I draw what I see, but I do need some tools to get the shapes and perspective right. My paintings represent places I have been and liked. I take photographs and do some sketching at the scene, and the work starts shortly afterwards in the studio. I generally crop the chosen photo on my laptop or iPad, so that the composition is as I want it. Having decided on the paper size (A4, A3 etc) I measure the size of the reference photo relative to the sheet of paper. I can contrive it to be an easy ratio to work with, by adjusting the size of the image.  My laptop screen is about A4 size, if the paper is A3 then the image needs to be twice as big on the paper, as on the screen. It can be worked out for any size of paper. 

I then look for the key points of the image. The highest point on the headland, it might be 12cm from the side of the reference and 6cm from the top. That translates to 24 and 12 on the A3 paper. I mark that point on the paper (using a ruler). And so I continue. I mark the location of the bottom of the cliff, boulders, the sea horizon, any offshore rocks etc. Using my eye I ‘join the dots’ (very lightly) and go through a process of reviewing and erasing until the scene matches the reference. I take care to ensure that any man-made objects (boathouse/pier etc) are correct in their proportions and position. 

Now the question arises – how much detail is needed in the drawing. If the focal point is a person walking a dog on the beach or if the cliff is in the distance, detail is not really required. If the cliff itself is the focal point then I do a detailed pencil drawing of the cliff. I draw the cliff in great detail in pencil first. I draw every crevice, boulder, overhang – I create a pencil drawing that would make the cliff recognisable to the viewer. I generally do this by eye, I already have the outline and key shapes. My iPad has a touch screen, this is a great asset as it allows me to zoom in to view the detail more closely, and zoom back out again, easily. 

At this point, sometimes, I will draw over the pencil with ink, especially any areas that will are very dark. I may then erase all the pencil, or I might not. Then I lay down the light wash, then shadows and finally go in over the pencil lines with a fine brush to paint in the detail. The paper makes a difference, ‘rough’ paper, nice for painting on, is difficult to draw detail on.

So, there you have it. I believe that drawing is very important in any kind of art. I was amazed to see Van Gogh’s early work – he was a great draughtsman, and again in Barcelona, Picasso’s early work amazed me. These guys, renowned for loose and abstract work, were well able to draw.  Great guys!

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October art at the Irish lakeside castle

October is the last month of Autumn. Winter brings a different pace of life, for me – more time in my studio. Time to think about next year, themes and media, some experimenting and some planning and organising. My first big exhibition of next year will be in Tramore in May, and so I am working towards that. I am toying with the title – Low tide, Green grass. I have painted the Waterford coast at low tide many times, I especially like the coastal light and how reflections of cliffs, rocks and clouds appear in the wet sand and in the the pools left on the beach, by the receding tide.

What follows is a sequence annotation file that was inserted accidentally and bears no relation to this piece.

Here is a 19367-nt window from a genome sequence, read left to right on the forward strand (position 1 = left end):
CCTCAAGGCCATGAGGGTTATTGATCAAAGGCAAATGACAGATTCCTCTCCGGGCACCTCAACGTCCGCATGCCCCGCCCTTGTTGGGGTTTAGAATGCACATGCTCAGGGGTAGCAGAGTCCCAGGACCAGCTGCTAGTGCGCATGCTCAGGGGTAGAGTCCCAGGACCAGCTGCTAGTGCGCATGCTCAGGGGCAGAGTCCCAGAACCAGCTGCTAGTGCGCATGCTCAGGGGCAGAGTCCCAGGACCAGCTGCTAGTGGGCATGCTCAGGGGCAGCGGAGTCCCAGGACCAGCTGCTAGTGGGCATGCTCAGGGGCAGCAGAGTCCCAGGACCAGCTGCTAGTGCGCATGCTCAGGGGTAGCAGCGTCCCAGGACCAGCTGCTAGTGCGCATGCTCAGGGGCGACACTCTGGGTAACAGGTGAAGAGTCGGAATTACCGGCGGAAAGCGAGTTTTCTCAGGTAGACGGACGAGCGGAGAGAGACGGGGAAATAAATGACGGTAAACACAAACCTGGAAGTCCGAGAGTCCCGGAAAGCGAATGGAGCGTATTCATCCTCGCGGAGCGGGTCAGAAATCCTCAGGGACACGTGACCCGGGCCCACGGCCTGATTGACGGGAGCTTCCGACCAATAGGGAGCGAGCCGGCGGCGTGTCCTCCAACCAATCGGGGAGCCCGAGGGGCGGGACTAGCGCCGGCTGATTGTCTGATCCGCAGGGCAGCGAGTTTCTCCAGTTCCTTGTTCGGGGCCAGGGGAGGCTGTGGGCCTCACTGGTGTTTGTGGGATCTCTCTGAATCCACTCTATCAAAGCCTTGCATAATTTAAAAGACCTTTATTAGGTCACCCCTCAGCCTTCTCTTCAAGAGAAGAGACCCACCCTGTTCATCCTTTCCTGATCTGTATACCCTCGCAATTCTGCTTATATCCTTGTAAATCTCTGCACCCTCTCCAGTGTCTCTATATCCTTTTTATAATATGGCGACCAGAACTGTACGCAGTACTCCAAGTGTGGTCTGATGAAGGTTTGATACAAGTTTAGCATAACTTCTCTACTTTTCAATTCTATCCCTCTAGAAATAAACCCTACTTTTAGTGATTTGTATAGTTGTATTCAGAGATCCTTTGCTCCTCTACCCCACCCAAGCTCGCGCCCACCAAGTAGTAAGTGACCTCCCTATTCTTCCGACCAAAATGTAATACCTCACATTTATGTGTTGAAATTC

But first ….. in October I have my solo exhibition at the Gallery at Portumna Castle. It is a big space, and I will have thirty paintings or more, mostly marine, including many scenes of around Lough Derg itself.  See some of these under the tab ‘recent work’ on this website. Lough Derg is a favourite place of mine.  All watercolours, framed under glass. 

So, if you are in the area do pop in – I will be there in person on Fridays and Saturdays, but the exhibition is open all days.  There is a nice cafe on the site, and lovely walks in the forest park, and a new walk along the shore to the swimming area. Fancy a day out?

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Learning from exhibitions – abstract and big art

Its Arts Week. I have my exhibition, but I also have the opportunity to view many, many more exhibitions, all in Thomastown. Thomastown is very much the visual arts centre this week. There is huge variety, and lots to see. Actually, you won’t see better art in one location, anywhere else on this island. It’s just fab.

I won’t list it all. But…. It has me thinking. First of all – the future is BIG. There are some big pieces (in both mills, and the water garden). Not just big, but beautiful. I have been going bigger, especially with my waves, but the largest sheets of paper are imperial – 78cm by 58cm – or thereabouts, but these pieces Im talking about are 2×3 meters. Wow. (Oils and acrylics/ and mm) So it has me thinking! Space! How to go about starting a really big piece. The paintings Im talking about are representational, not abstract. I mean Wow.

But there is also abstract. How do I feel about abstract? I am a representational watercolour landscape artist. So, how do I feel about abstract. Well you know, splashes of paint, squares and triangles, garish colours….found items! Now Im looking more closely at it. I’ll be honest, I don’t have the benefit of an art education, and… I am not keen on the idea of art as a medium for social change (not all change is for the better!). Nevertheless Im looking more closely at abstract.

How do you judge a good abstract painting? I don’t know, I suppose I could google it. I could do an art appreciation course. For now, I am looking at abstract to find what I value in a landscape. I mean – perspective, depth, composition, colour, tone and contrast. Now Im beginning to see all of that in some abstract art, and I like it! So it has me thinking!

I like what I do, but sometimes I feel I need to experiment more – to push out the boundaries. Make a note in your diary to come to my exhibition in 2024, maybe I’ll surprise you (and myself).